How Aviation Industry Contributes to Naira Depreciation

aviation - April 22, 2022

The aviation industry makes huge forex demand and contributes significantly in pressuring the Naira, from aircraft insurance, foreign airlines revenue, aircraft maintenance, and importation of equipment. Chinedu Eze writes that government could cut back forex demand by localizing some aviation activities through policies and actions

Every aviator will readily tell you that most aviation activities are denominated in foreign currency; that apart from manpower, aviation fuel, catering, overhead costs and related services, which are paid in the local currency, other expenses are done in foreign currency.

Many stakeholders argue that the Nigerian government over the years has lackadaisical disposition towards radically changing the status quo by localising most of these aviation activities. For example, the Nigerian government could build major maintenance facility directly or using private investors. It could expand the Nigerian College of Aviation Technology (NCAT), Zaria to offer commercial pilot licence (CPL) in addition to commercial private pilot licence (PPL) by acquiring more equipment and aircraft. It has started offering type rating to pilots on particular aircraft types, Boeing 737 but it can acquire simulator for Embraer and Airbus to capture those students who travel overseas for further training.

THISDAY gathered that when most Nigerians finish their training at NCAT and obtained PPL certificate they travel overseas to obtain their commercial license and also type rate on particular aircraft types before returning to the country or staying abroad to seek for jobs.

Take Ethiopia for example, everything about pilot training is done in Ethiopia. Ethiopia Airlines training school has full bouquet. Ironically, it was established at the same time with NCAT but the facility has been so expanded that it encapsulates all kinds of pilot training to type rating and also cabin crew training, engineering, avionics at advanced level.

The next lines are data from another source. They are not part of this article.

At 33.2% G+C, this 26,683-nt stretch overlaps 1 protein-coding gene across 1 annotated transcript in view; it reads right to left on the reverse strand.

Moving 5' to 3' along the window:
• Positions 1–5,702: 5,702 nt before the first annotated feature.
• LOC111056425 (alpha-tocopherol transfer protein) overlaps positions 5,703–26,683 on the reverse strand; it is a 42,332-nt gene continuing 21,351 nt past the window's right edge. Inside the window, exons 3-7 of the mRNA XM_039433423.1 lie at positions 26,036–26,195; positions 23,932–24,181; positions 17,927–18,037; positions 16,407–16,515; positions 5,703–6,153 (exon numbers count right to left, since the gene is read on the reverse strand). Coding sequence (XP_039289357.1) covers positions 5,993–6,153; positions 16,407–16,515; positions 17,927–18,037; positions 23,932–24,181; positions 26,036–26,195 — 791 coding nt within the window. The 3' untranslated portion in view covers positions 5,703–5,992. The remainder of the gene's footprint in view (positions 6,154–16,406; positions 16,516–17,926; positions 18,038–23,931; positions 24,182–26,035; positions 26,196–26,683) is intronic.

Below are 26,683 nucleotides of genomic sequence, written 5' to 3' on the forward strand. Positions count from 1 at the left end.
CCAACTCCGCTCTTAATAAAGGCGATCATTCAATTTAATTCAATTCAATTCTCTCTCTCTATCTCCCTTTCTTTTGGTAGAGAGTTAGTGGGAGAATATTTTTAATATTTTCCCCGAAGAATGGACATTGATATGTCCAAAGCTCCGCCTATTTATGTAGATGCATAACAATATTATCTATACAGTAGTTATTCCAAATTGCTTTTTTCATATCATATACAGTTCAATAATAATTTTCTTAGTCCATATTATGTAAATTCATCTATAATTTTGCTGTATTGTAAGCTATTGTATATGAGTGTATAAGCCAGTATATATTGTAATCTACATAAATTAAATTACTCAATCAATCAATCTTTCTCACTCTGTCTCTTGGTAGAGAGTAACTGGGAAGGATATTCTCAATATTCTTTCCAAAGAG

From training as commercial pilot, the Nigerian students start demanding dollars to pay for training overseas. When they later get engaged, they still travel overseas for simulator (recurrent) training, thus making further demand for the green back. But these trainings can be domesticated. Earlier this year, the Rector of NCAT, Captain Modibbo Alkali Mahmud told journalists that with the newly acquired Boeing 737 aircraft, the school would start recurrent training for pilots. That would save foreign exchange for Nigeria.

MRO

Maintenance, Repair and Overhaul (MRO) is capital intensive investment, which is highly rewarding. Nigeria does not have major MRO facility but recently Aero Contactors maintenance facility and 7 Star facility have emerged, in addition to the one at Execujet, Lagos that caters for private jets. But a major maintenance facility that can undertake comprehensive maintenance, repair and overhaul of aircraft is yet to be established. It is projected that Nigerian airlines, including scheduled, private and cargo operators spend about $1.5 billion annually on aircraft maintenance overseas.